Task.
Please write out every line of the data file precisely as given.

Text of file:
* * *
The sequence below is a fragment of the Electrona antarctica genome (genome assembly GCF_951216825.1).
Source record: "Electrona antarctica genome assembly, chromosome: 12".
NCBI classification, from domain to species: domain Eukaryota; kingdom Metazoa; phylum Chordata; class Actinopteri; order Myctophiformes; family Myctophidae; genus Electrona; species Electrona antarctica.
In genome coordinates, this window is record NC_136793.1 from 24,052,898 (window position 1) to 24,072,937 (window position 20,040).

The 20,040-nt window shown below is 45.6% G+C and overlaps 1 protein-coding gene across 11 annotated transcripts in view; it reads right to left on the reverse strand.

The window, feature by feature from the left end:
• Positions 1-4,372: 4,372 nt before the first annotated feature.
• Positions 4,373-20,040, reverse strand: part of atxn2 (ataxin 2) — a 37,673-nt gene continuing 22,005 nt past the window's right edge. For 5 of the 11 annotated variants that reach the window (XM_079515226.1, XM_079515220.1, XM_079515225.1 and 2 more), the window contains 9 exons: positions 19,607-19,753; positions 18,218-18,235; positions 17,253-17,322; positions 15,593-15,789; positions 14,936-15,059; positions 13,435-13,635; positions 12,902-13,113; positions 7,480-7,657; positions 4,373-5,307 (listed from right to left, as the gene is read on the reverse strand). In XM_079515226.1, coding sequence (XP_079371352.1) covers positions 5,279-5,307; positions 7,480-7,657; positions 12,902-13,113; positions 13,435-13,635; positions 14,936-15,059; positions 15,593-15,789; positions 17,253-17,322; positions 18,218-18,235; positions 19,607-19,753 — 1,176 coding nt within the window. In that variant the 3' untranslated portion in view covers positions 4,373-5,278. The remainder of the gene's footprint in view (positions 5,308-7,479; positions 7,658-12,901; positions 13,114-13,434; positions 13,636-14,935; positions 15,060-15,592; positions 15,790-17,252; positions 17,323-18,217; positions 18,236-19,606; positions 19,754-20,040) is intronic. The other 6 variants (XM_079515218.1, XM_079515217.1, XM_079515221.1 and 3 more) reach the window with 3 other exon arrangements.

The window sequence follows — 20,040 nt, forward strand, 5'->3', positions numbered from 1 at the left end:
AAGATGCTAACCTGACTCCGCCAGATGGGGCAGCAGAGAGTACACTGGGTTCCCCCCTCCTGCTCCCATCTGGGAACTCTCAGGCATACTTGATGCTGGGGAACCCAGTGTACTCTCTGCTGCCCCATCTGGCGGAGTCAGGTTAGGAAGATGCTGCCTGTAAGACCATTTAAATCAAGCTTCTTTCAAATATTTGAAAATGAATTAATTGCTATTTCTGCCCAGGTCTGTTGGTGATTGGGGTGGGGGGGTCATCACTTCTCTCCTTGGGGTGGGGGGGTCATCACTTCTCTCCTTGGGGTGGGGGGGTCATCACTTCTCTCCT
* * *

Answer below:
The sequence below is a fragment of the Electrona antarctica genome (genome assembly GCF_951216825.1).
Source record: "Electrona antarctica genome assembly, chromosome: 12".
NCBI classification, from domain to species: domain Eukaryota; kingdom Metazoa; phylum Chordata; class Actinopteri; order Myctophiformes; family Myctophidae; genus Electrona; species Electrona antarctica.
In genome coordinates, this window is record NC_136793.1 from 24,052,898 (window position 1) to 24,072,937 (window position 20,040).

The 20,040-nt window shown below is 45.6% G+C and overlaps 1 protein-coding gene across 11 annotated transcripts in view; it reads right to left on the reverse strand.

The window, feature by feature from the left end:
• Positions 1-4,372: 4,372 nt before the first annotated feature.
• Positions 4,373-20,040, reverse strand: part of atxn2 (ataxin 2) — a 37,673-nt gene continuing 22,005 nt past the window's right edge. For 5 of the 11 annotated variants that reach the window (XM_079515226.1, XM_079515220.1, XM_079515225.1 and 2 more), the window contains 9 exons: positions 19,607-19,753; positions 18,218-18,235; positions 17,253-17,322; positions 15,593-15,789; positions 14,936-15,059; positions 13,435-13,635; positions 12,902-13,113; positions 7,480-7,657; positions 4,373-5,307 (listed from right to left, as the gene is read on the reverse strand). In XM_079515226.1, coding sequence (XP_079371352.1) covers positions 5,279-5,307; positions 7,480-7,657; positions 12,902-13,113; positions 13,435-13,635; positions 14,936-15,059; positions 15,593-15,789; positions 17,253-17,322; positions 18,218-18,235; positions 19,607-19,753 — 1,176 coding nt within the window. In that variant the 3' untranslated portion in view covers positions 4,373-5,278. The remainder of the gene's footprint in view (positions 5,308-7,479; positions 7,658-12,901; positions 13,114-13,434; positions 13,636-14,935; positions 15,060-15,592; positions 15,790-17,252; positions 17,323-18,217; positions 18,236-19,606; positions 19,754-20,040) is intronic. The other 6 variants (XM_079515218.1, XM_079515217.1, XM_079515221.1 and 3 more) reach the window with 3 other exon arrangements.

The window sequence follows — 20,040 nt, forward strand, 5'->3', positions numbered from 1 at the left end:
AAGATGCTAACCTGACTCCGCCAGATGGGGCAGCAGAGAGTACACTGGGTTCCCCCCTCCTGCTCCCATCTGGGAACTCTCAGGCATACTTGATGCTGGGGAACCCAGTGTACTCTCTGCTGCCCCATCTGGCGGAGTCAGGTTAGGAAGATGCTGCCTGTAAGACCATTTAAATCAAGCTTCTTTCAAATATTTGAAAATGAATTAATTGCTATTTCTGCCCAGGTCTGTTGGTGATTGGGGTGGGGGGGTCATCACTTCTCTCCTTGGGGTGGGGGGGTCATCACTTCTCTCCTTGGGGTGGGGGGGTCATCACTTCTCTCCT